Making ‘Saint Ishmael’


Step one: record

Set up the drums, press record, make an album happen.

Like all our album’s previously this record began its life in the hallway of The Oval, a house in Staffordshire where every single DCMI album has been started and finished. An initial batch of songs were written by Gary Wilcox and me during 2017, with a new tune joining the list every few months. By the time we set the drums up in March 2018 we had about 12 or 13 songs that were album potentials. We recorded the drums and basic instrumentation for about five songs in the March of 2018. I then went on holiday to Berlin for a weekend, let the scratchy outlines gestate and then came back and filled them up with guitars, keyboards and vocals a few days later. These early album sessions were attended by bassist Emily Jones who appears on two songs on the final album.


Step two: what to release?

Decide will it be a CD, a vinyl or smoke signals?

In the summer of 2018 we released ‘Blood Is Thicker’ as the first single from the album, which at that point had no title, no release date and no final set of songs. The single went down really well, mostly thanks to a wonderful Wes Anderson inspired music video by local musician and artist Merrym’n.

It was around this time that Gary suggested we put out a vinyl as opposed to a CD like our previous two releases. We’ve all been in bands that have produced wonderful boxes of CDs to insulate our parents’ lofts, so we decided a change in tack would be nice. We settled on a vinyl, accompanied by a streaming/digital release; at the time of writing this the final product has yet to come back but we’ve had the test pressings and they sound great.


Step three: get friends to help

Singers, trumpets and oboes.

We’re lucky to know so many amazing musicians, on this album alone we had help from seven extra players. There are two who deserve highlighting, the first being Ant Vukic (pictured) who has brought brass sparkle to each DCMI album and the second is Thomas Bath (of UTC Studios) who produces and adds instrumentation to all of our records, he’s our George Martin and we’re incredibly thankful to have him.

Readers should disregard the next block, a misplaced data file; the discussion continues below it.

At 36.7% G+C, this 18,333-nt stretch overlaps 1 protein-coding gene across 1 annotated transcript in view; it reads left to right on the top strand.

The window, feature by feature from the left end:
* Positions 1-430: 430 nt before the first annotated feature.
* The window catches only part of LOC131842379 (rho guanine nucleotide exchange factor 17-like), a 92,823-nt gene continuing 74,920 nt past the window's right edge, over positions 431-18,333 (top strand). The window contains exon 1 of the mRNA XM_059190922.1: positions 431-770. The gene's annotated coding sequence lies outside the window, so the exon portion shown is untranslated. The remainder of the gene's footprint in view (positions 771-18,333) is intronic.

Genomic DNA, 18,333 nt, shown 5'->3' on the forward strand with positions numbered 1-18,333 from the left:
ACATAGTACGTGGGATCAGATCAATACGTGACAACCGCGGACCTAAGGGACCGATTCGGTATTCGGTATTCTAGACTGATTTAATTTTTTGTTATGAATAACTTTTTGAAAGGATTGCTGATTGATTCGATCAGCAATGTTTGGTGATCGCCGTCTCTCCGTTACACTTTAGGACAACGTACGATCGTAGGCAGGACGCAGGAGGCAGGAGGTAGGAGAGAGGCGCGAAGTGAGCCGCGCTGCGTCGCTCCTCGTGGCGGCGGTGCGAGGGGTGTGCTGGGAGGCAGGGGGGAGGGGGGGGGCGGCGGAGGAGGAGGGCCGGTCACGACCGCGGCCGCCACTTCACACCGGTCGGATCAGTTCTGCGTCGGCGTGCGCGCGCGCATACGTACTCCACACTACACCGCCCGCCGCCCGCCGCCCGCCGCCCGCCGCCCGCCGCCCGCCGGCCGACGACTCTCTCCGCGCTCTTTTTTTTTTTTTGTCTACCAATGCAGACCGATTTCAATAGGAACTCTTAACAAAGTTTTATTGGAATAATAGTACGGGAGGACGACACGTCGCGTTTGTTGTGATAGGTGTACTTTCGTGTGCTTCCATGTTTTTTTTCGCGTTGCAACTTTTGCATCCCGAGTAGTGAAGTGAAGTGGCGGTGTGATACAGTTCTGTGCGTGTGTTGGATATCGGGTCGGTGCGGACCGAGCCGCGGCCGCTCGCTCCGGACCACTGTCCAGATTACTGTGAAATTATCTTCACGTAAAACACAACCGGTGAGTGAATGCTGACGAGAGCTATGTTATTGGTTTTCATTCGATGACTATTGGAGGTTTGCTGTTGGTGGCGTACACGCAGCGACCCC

Step four: get a brass band

The City of Birmingham Brass Band.

One of the most impressive songs on the album is the Elbow-esque anthem ‘Until You Can’t Run Anymore’, built around a slow chord change played on an acoustic with the capo on 11th fret, which over the course of four minutes goes through a whole range of emotions and pulls in a brass band - the City of Birmingham Brass Band. The idea to include a brass band was first touted around after I heard Guy Garvey play ‘The King of Rome’ by The Unthanks with the Brighouse and Rastrick Brass Band on BBC 6Music in the Spring of 2018. It took until October to sort out a score for the brass band, nail a date in the diary and record it.

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Step five: film it

It helps to have great friends with great cameras.

The result of the brass band project was worth the wait. Watch the video we made and you’ll see what I mean. We couldn’t have done it without the incredible work of Paul Abilas scoring my keyboard ramblings and Rich Greene and Steve Wood who captured the day in a gorgeous little film. The actual recording day happened at Stirchley Baths in Birmingham and provided a beautiful backdrop to our performance.

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Step six: involve the family

Duncan recording bass for Saint Ishmael

Duncan joined the band in the Autumn of 2018. In the space of about three weeks he wrote and recorded nearly an album’s worth of bass parts, it was a work of titanic proportion and really helped ensure the album captured his personality. At the same time long time TASKRZ member Laura Ellement joined the band and did an equally impressive blast of writing and recording within the closing moments of the album’s recording.

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Step seven: enjoy it

Once the artwork, by Elanor Sims, was completed we pulled the package together in the Winter of 2018. The album signifies over a year and a half’s worth of hard graft, I hope you enjoy listening to it as much as I did when we were recording it. 

Jack Tasker, December 2018